David Bourget (Western Ontario)
David Chalmers (ANU, NYU)
Rafael De Clercq
Jack Alan Reynolds
Learn more about PhilPapers
Australasian Psychiatry 19 (4):295-300 (2011)
Objective: The aim of this study was to examine logical positivist statistical probability statements used to support and justify “evidence-based” prescribing rules in psychiatry when viewed from the major philosophical theories of probability, and to propose “phenomenological probability” based on Maurice Merleau-Ponty's philosophy of “phenomenological positivism” as a better clinical and ethical basis for psychiatric prescribing. Conclusions: The logical positivist statistical probability statements which are currently used to support “evidence-based” prescribing rules in psychiatry have little clinical or ethical justification when subjected to critical analysis from any of the major theories of probability and represent dangerous “spin” because they necessarily exclude the individual , intersubjective and ambiguous meaning of mental illness. A concept of “phenomenological probability” founded on Merleau-Ponty's philosophy of “phenomenological positivism” overcomes the clinically destructive “objectivist” and “subjectivist” consequences of logical positivist statistical probability and allows psychopharmacological treatments to be appropriately integrated into psychiatric treatment. Read More: http://informahealthcare.com/doi/abs/10.3109/10398562.2011.603333
|Keywords||Merleau-Ponty evidence-based prescribing probability positivism phenomenology psychiatry|
|Categories||categorize this paper)|
Setup an account with your affiliations in order to access resources via your University's proxy server
Configure custom proxy (use this if your affiliation does not provide a proxy)
|Through your library|
References found in this work BETA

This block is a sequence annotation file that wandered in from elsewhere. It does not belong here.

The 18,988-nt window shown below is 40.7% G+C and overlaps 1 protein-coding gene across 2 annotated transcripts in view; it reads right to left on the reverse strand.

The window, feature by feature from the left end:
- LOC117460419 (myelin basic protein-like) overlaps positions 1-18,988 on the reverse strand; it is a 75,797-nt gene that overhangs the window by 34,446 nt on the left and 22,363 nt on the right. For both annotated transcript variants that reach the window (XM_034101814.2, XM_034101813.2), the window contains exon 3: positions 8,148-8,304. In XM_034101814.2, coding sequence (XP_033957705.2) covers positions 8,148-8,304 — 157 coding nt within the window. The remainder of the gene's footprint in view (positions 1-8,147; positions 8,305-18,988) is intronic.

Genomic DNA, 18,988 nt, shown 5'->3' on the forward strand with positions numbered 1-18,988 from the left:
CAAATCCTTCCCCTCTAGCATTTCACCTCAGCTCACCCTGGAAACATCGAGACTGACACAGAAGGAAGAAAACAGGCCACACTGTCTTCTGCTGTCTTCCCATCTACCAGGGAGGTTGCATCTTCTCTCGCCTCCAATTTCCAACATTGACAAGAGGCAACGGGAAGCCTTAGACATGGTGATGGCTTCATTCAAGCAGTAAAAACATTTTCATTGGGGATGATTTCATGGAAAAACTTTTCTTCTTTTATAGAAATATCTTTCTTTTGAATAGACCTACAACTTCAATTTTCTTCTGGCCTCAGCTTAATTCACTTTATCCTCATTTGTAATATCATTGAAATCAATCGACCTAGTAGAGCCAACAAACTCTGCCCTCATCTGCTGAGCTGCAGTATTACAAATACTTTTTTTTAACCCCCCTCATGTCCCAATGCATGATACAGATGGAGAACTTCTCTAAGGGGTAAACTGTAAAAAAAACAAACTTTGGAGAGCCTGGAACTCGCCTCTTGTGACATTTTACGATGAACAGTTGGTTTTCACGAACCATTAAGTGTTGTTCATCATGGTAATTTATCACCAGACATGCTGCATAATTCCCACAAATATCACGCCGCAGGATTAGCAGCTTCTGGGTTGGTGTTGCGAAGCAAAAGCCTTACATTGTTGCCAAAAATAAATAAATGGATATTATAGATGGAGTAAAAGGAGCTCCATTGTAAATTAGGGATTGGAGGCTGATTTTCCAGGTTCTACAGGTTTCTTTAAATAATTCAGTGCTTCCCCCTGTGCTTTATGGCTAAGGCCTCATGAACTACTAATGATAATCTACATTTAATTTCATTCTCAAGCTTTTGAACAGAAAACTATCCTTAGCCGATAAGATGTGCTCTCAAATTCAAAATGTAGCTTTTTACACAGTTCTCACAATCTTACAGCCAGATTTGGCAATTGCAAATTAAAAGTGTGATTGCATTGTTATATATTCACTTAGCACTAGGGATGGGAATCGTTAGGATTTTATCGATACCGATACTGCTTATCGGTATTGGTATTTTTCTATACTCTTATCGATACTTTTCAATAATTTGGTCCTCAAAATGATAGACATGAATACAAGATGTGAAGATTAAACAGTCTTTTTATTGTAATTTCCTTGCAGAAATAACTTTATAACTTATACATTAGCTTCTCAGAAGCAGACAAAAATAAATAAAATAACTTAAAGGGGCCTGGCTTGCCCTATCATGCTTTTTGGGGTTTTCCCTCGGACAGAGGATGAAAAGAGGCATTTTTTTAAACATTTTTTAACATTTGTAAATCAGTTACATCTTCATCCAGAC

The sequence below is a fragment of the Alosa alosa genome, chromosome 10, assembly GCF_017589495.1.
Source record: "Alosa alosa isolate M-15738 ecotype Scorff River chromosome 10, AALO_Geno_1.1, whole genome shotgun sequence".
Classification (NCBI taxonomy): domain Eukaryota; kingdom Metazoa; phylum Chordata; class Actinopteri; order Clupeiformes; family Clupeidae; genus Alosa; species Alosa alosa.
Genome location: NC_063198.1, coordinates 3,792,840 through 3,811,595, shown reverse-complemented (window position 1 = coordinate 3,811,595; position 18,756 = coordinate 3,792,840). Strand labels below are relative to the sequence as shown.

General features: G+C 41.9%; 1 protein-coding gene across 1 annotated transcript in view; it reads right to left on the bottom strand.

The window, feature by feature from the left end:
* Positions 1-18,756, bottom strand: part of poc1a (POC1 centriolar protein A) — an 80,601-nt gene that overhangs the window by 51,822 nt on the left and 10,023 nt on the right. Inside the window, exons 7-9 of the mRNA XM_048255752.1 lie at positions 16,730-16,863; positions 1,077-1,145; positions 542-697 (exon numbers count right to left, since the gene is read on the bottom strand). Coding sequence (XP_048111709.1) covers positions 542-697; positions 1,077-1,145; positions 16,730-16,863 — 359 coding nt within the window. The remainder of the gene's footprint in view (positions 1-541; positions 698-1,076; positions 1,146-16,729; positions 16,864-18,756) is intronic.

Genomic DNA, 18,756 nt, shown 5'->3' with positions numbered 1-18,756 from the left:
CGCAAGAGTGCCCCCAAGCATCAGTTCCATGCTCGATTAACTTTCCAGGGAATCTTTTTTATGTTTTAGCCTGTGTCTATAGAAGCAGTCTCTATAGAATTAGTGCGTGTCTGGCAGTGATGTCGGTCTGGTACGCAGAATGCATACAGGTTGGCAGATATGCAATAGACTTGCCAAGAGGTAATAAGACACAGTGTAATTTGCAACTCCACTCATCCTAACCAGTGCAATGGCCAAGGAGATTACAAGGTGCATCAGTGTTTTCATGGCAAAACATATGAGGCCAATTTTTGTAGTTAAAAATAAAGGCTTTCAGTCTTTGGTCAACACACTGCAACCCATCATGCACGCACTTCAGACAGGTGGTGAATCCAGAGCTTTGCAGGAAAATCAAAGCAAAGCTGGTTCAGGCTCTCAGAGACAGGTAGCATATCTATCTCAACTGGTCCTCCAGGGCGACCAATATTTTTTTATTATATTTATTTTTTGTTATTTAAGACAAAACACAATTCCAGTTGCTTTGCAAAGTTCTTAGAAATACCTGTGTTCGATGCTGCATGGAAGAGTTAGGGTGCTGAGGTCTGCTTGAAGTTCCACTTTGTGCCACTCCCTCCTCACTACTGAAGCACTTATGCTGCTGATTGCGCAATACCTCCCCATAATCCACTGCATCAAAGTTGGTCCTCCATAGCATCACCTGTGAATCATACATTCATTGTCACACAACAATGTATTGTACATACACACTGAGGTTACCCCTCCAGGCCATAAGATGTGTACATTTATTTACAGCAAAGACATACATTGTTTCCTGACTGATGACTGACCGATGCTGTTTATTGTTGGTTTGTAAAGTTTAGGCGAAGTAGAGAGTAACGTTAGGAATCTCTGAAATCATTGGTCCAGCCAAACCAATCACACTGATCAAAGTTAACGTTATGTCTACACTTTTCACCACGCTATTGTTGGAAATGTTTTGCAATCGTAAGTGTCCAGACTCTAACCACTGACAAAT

No references found.
Citations of this work BETA
No citations found.
Similar books and articles
Ron Morstyn (2010). How the Philosophy of Merleau- Ponty Can Help Us Understand the Gulf Between Clinical Experience and the Doctrine of Evidence-Based Psychotherapy. Australasian Psychiatry 18 ( 3):221–225.
Jürgen Humburg (1986). Foundations of a New System of Probability Theory. Topoi 5 (1):39-50.
Timothy Williamson (1998). Conditionalizing on Knowledge. British Journal for the Philosophy of Science 49 (1):89-121.
Carl G. Wagner (1997). Old Evidence and New Explanation. Philosophy of Science 64 (4):677-691.
Niki Pfeifer & G. D. Kleiter (2010). The Conditional in Mental Probability Logic. In M. Oaksford & N. Chater (eds.), Cognition and Conditionals: Probability and Logic in Human Thought. Oxford University Press. 153--173.
Mona Gupta (2007). Does Evidence-Based Medicine Apply to Psychiatry? Theoretical Medicine and Bioethics 28 (2):103.
Clark Glymour (2001). Instrumental Probability. The Monist 84 (2):284-300.
Paul K. Moser (1988). The Foundations of Epistemological Probability. Erkenntnis 28 (2):231 - 251.
Amos Nathan (2006). Probability Dynamics. Synthese 148 (1):229 - 256.
John L. Pollock (1992). The Theory of Nomic Probability. Synthese 90 (2):263 - 299.
Peter Achinstein (1994). Stronger Evidence. Philosophy of Science 61 (3):329-350.
Theodore Hailperin (1991). Probability Logic in the Twentieth Century. History and Philosophy of Logic 12 (1):71-110.
George I. Mavrodes (1998). David Hume and the Probability of Miracles. International Journal for Philosophy of Religion 43 (3):167-182.
Sorry, there are not enough data points to plot this chart.
Added to index2011-09-02
Total downloads1 ( #505,938 of 1,679,387 )
Recent downloads (6 months)0
How can I increase my downloads?